| 2 July 2000
U.S. prehistoric campsite excavated
Archaeologists are uncovering a possible camp site for prehistoric nomads thousands of years ago near Rock Springs (Wyoming, U.S.A.). "This one is just golden," said Terry Del Bene, U.S. Bureau of Land Management archaeologist and historian.
The site, a few miles northeast of the FMC soda ash plant, has been named the Blue Point Site after a prominent geological feature in the area. Digging began in the summer of 1999. No human remains have been found, Del Bene said. However, many remains of rabbits and different plants have been uncovered.
"This is an early site which has been occupied several times over thousands of years," he said. Dave Johnson, field supervisor for Western Archaeological Services, said artifacts found at the site date back 9,500 years, 8,200 years, 7,300 years, 6,400 years and 5,400 years.
Prehistoric humans probably kept coming back because the site used to be an intermittent lake that sustained plants and animals, he said. The prehistoric humans were nomadic, following their food sources and thus did not stay for extended periods in one area, Johnson said. Del Bene said the nomads' harsh lifestyle probably kept them from living much past their mid-30s. The Blue Point Site provides some evidence of domesticated dogs, although the issue is still being debated, he said.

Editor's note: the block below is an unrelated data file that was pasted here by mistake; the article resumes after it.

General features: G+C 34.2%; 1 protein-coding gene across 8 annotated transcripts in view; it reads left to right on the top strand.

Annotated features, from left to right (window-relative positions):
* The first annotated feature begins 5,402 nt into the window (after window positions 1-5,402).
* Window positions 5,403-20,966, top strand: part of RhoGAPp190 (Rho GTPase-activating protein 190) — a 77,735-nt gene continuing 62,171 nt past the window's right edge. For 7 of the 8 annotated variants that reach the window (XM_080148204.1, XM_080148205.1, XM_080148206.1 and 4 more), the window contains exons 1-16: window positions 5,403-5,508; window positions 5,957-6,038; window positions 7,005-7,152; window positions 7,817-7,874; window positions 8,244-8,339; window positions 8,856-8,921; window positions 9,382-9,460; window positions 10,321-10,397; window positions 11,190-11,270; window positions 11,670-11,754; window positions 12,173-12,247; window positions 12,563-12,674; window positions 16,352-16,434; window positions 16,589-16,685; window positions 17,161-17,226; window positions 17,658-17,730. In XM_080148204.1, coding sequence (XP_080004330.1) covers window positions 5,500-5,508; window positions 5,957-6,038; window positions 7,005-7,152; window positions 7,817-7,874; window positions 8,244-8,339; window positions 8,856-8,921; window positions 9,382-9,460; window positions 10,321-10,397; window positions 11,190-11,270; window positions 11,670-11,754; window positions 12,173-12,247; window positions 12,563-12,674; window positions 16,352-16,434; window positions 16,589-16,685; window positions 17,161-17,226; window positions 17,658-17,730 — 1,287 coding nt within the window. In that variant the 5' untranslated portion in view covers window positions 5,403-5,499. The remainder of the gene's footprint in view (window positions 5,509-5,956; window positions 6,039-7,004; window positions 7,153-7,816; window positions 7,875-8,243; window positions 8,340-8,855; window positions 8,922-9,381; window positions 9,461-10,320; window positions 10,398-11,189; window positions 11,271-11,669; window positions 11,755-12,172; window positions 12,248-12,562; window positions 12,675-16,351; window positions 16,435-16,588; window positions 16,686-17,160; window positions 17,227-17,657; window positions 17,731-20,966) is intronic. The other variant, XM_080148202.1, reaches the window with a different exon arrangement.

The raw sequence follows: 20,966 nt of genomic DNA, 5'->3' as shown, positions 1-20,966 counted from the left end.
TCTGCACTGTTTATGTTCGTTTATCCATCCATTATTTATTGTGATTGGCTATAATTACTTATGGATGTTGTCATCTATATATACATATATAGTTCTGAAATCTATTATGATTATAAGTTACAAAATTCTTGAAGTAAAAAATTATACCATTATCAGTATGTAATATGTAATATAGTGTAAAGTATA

The site was discovered during a survey by FMC in the early 1980s. Nothing was done until the company planned a pond expansion in the 1990s and further evidence of the site's significance was discovered.
Source: The Billings Gazette (20 June 2000)
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